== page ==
Watercolor batik painting- wax resist on rice paper

True story:

Today, I tell my wife that I am “Going to use thick juicy washes in a painting, and then going to play with hot wax (in another painting)”.

And she tells me I am a pervert! 🙂

Not fair.

The August ’11 issue of Watercolor Artist  featured an article by artist Kathie George about watercolor painting on rice paper using wax resist.  Basically, you melt paraffin wax (commonly known as gulf wax)  and apply it to the areas you want to save as white (like masking fluid) on the canvas- the rice paper.  You continue to building layer upon layer and gradually add paint to the areas you have not added wax.  When you are finished with the darkest darks, you crumble the paper creating cracks in the wax, apply another layer of paint, and re-wax.  When you remove the wax, you are left with an image that has a weathered and distinct look.  I love the technique, and hey, I get to play with hot wax!   My table hates it.  It is a mess.

Here were the first two attempts at this watercolor technique:

(Watercolor batik of Banteay Srei- Angkor Wat ruins near Siem Reap, Cambodia)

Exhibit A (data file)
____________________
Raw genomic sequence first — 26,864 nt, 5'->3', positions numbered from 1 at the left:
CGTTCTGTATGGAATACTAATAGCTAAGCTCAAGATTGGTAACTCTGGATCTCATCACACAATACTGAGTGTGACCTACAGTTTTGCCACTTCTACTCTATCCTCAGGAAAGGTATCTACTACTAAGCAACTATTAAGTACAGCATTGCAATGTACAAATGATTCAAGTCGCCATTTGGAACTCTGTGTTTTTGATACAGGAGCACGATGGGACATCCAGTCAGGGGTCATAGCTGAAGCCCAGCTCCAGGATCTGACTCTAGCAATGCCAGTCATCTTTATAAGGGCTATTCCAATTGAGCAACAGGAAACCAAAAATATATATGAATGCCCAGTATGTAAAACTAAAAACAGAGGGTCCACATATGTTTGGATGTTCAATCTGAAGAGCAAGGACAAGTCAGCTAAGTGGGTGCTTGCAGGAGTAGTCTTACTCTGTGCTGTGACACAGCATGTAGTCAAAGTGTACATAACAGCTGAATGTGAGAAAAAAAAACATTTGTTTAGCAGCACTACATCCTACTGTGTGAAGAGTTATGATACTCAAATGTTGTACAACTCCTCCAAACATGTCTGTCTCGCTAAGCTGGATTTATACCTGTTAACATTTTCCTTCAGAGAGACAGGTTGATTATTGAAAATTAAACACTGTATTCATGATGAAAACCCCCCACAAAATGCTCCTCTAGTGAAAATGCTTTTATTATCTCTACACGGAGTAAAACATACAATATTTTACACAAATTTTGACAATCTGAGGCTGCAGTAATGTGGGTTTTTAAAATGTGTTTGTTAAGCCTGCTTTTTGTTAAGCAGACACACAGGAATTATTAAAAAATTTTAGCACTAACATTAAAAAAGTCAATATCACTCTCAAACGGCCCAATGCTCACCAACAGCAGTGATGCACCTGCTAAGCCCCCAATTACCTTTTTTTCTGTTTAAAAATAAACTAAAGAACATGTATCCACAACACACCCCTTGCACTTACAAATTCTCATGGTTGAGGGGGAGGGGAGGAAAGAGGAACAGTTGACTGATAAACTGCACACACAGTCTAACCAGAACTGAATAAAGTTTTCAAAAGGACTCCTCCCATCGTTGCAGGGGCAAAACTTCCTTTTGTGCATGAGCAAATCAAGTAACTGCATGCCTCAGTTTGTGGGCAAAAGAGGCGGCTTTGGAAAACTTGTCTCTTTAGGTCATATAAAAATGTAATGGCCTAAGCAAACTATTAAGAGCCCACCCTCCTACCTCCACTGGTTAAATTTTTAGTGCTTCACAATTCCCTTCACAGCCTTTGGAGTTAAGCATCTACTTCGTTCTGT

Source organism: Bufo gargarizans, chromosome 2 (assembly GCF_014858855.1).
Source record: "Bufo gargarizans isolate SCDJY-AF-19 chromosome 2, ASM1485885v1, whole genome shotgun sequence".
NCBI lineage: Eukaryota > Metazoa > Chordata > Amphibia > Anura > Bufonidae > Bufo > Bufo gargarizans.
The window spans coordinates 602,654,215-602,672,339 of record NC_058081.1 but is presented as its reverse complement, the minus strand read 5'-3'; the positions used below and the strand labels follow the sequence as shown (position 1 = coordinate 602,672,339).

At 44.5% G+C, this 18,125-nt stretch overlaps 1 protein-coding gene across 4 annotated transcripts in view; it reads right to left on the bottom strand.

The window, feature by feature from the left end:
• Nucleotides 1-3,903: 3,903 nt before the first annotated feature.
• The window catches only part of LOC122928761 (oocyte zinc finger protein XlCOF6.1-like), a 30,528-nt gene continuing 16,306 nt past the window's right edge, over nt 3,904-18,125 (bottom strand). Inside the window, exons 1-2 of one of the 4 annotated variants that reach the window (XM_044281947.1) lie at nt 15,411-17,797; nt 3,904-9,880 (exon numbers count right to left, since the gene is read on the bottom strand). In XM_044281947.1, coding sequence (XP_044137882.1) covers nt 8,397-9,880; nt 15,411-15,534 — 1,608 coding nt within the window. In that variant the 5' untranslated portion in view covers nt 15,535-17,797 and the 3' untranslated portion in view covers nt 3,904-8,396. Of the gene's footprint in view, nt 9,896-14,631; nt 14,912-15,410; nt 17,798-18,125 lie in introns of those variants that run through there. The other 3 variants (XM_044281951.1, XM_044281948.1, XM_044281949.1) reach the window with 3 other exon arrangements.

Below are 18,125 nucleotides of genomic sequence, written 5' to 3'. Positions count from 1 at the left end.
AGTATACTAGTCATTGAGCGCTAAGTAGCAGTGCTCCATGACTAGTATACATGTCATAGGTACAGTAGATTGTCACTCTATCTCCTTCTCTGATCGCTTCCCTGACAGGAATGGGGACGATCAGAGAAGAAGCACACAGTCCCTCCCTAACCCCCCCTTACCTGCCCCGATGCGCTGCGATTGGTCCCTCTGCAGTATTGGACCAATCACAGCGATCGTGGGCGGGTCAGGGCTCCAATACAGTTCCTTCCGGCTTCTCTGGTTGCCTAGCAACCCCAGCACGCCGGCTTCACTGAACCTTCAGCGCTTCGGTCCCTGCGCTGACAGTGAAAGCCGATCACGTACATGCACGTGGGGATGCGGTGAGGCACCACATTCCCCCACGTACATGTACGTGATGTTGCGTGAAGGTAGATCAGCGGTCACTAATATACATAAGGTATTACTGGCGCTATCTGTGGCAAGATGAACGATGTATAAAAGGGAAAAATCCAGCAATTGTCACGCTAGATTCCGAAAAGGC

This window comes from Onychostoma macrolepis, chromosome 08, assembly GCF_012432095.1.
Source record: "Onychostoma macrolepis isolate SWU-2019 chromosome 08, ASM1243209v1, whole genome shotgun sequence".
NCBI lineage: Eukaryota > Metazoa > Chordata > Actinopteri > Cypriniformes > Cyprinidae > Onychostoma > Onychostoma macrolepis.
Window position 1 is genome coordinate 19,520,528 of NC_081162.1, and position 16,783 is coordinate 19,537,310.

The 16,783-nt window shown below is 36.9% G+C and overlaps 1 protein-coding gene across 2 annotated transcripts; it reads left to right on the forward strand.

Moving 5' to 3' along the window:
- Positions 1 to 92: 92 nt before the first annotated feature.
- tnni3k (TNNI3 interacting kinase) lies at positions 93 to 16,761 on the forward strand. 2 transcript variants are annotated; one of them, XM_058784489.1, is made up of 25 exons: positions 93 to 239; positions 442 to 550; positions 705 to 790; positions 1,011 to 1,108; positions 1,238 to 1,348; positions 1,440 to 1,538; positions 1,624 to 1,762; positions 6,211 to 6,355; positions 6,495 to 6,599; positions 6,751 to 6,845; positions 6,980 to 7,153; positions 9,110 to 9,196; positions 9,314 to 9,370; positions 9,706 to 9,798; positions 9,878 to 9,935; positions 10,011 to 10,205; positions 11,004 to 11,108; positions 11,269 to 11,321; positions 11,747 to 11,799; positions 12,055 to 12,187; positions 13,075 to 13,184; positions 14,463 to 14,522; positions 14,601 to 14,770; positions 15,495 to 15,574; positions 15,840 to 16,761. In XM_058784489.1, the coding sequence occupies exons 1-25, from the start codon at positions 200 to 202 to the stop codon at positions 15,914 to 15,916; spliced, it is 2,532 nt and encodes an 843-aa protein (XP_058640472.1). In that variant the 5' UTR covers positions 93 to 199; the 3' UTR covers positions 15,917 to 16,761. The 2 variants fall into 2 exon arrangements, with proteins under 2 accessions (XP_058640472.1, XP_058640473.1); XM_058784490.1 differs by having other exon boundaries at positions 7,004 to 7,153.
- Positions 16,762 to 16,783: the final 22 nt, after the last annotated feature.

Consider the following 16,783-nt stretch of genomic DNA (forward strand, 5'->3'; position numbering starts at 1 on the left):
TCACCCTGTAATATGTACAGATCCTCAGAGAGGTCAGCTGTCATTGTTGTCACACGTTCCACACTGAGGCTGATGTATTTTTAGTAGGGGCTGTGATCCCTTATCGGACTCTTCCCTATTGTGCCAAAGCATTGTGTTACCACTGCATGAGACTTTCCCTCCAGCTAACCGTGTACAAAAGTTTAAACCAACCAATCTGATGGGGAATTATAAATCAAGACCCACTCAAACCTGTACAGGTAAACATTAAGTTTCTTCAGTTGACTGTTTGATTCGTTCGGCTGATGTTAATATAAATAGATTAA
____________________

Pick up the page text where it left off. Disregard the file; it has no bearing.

(Watercolor batik of Angkor Wat sunrise- UNESCO World Heritage park)

I applied too much color to the top of the fully-waxed painting for the Angkor Sunrise photograph, but was rather happy with the gradations of the sky (rice paper has no sizing so it has been difficult to control smooth blending of the sunrise).

For the life of me, I cannot create a painting without hi-contrast.  Really, I am trying….

The original images are for sale (please send an email through my website) or as fine art proofs (also through website).

Sincerely,

Ryan

R. Fox Photography

(919) 645-8345

ryan@rfoxphoto.com

How do you get wax off of your table?

 

Watercolor paintings of Angkor using the mouth atomizer

During the wedding off-season I have been painting as much as time permits.  Of course, with two children (one 4, one almost 4 months), this is easier said than done.
I am currently working on a series of watercolors based on the Khmer ruins at Angkor Wat.  I have visited Cambodia several times to photograph the UNESCO archaeological ruins of Angkor Thom.  The best known local within the city of Angkor Thom is the ruined temple of Angkor Wat.
Recently, I saw a youtube video of Mark Mehaffey using a mouth atomizer.  Basically, it’s a poor man’s airbrush.  Instead of using compressed air to blow the paint onto the canvas, you use your breath.
I composed 95% of this painting using the mouth atomizer and contact paper to build the values and colors.

(Watercolor of sunrise over Khmer ruins of Angkor Wat- Cambodia)

The remaining 5%   image was painted with a brush.